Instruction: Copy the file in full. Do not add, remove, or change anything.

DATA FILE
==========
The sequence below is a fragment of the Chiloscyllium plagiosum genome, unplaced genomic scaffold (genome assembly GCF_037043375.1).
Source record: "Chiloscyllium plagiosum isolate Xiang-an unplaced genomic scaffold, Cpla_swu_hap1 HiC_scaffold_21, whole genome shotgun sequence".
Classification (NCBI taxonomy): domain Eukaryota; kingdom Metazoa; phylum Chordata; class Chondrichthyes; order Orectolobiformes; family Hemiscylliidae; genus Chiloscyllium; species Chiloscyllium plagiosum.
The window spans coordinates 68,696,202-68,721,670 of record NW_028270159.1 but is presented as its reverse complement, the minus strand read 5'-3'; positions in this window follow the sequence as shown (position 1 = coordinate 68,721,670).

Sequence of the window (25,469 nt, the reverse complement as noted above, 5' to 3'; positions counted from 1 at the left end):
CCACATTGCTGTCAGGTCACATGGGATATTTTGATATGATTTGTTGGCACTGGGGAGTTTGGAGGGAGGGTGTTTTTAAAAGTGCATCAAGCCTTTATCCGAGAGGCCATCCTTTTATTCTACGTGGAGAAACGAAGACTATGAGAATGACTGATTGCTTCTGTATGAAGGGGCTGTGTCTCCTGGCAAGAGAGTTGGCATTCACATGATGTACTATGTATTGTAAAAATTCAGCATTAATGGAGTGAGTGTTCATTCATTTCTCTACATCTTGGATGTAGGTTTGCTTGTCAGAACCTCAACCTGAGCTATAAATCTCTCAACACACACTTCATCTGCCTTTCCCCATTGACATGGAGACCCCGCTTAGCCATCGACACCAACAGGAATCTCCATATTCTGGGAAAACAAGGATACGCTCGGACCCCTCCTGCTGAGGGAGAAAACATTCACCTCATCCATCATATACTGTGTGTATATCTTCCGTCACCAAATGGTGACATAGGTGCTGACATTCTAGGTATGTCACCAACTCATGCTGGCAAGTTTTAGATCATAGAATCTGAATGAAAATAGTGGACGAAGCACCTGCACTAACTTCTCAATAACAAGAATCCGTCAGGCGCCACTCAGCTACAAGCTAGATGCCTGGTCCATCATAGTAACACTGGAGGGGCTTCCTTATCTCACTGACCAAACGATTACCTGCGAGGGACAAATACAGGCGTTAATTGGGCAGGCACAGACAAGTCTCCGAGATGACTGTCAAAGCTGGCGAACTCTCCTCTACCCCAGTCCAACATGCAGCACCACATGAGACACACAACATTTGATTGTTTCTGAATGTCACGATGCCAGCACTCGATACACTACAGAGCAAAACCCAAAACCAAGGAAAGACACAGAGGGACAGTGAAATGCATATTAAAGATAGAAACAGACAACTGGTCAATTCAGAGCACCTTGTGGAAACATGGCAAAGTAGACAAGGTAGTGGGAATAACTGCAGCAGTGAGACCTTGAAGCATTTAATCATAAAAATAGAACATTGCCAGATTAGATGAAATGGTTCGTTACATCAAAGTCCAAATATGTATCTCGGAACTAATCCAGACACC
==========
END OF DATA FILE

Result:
The sequence below is a fragment of the Chiloscyllium plagiosum genome, unplaced genomic scaffold (genome assembly GCF_037043375.1).
Source record: "Chiloscyllium plagiosum isolate Xiang-an unplaced genomic scaffold, Cpla_swu_hap1 HiC_scaffold_21, whole genome shotgun sequence".
Classification (NCBI taxonomy): domain Eukaryota; kingdom Metazoa; phylum Chordata; class Chondrichthyes; order Orectolobiformes; family Hemiscylliidae; genus Chiloscyllium; species Chiloscyllium plagiosum.
The window spans coordinates 68,696,202-68,721,670 of record NW_028270159.1 but is presented as its reverse complement, the minus strand read 5'-3'; positions in this window follow the sequence as shown (position 1 = coordinate 68,721,670).

Sequence of the window (25,469 nt, the reverse complement as noted above, 5' to 3'; positions counted from 1 at the left end):
CCACATTGCTGTCAGGTCACATGGGATATTTTGATATGATTTGTTGGCACTGGGGAGTTTGGAGGGAGGGTGTTTTTAAAAGTGCATCAAGCCTTTATCCGAGAGGCCATCCTTTTATTCTACGTGGAGAAACGAAGACTATGAGAATGACTGATTGCTTCTGTATGAAGGGGCTGTGTCTCCTGGCAAGAGAGTTGGCATTCACATGATGTACTATGTATTGTAAAAATTCAGCATTAATGGAGTGAGTGTTCATTCATTTCTCTACATCTTGGATGTAGGTTTGCTTGTCAGAACCTCAACCTGAGCTATAAATCTCTCAACACACACTTCATCTGCCTTTCCCCATTGACATGGAGACCCCGCTTAGCCATCGACACCAACAGGAATCTCCATATTCTGGGAAAACAAGGATACGCTCGGACCCCTCCTGCTGAGGGAGAAAACATTCACCTCATCCATCATATACTGTGTGTATATCTTCCGTCACCAAATGGTGACATAGGTGCTGACATTCTAGGTATGTCACCAACTCATGCTGGCAAGTTTTAGATCATAGAATCTGAATGAAAATAGTGGACGAAGCACCTGCACTAACTTCTCAATAACAAGAATCCGTCAGGCGCCACTCAGCTACAAGCTAGATGCCTGGTCCATCATAGTAACACTGGAGGGGCTTCCTTATCTCACTGACCAAACGATTACCTGCGAGGGACAAATACAGGCGTTAATTGGGCAGGCACAGACAAGTCTCCGAGATGACTGTCAAAGCTGGCGAACTCTCCTCTACCCCAGTCCAACATGCAGCACCACATGAGACACACAACATTTGATTGTTTCTGAATGTCACGATGCCAGCACTCGATACACTACAGAGCAAAACCCAAAACCAAGGAAAGACACAGAGGGACAGTGAAATGCATATTAAAGATAGAAACAGACAACTGGTCAATTCAGAGCACCTTGTGGAAACATGGCAAAGTAGACAAGGTAGTGGGAATAACTGCAGCAGTGAGACCTTGAAGCATTTAATCATAAAAATAGAACATTGCCAGATTAGATGAAATGGTTCGTTACATCAAAGTCCAAATATGTATCTCGGAACTAATCCAGACACC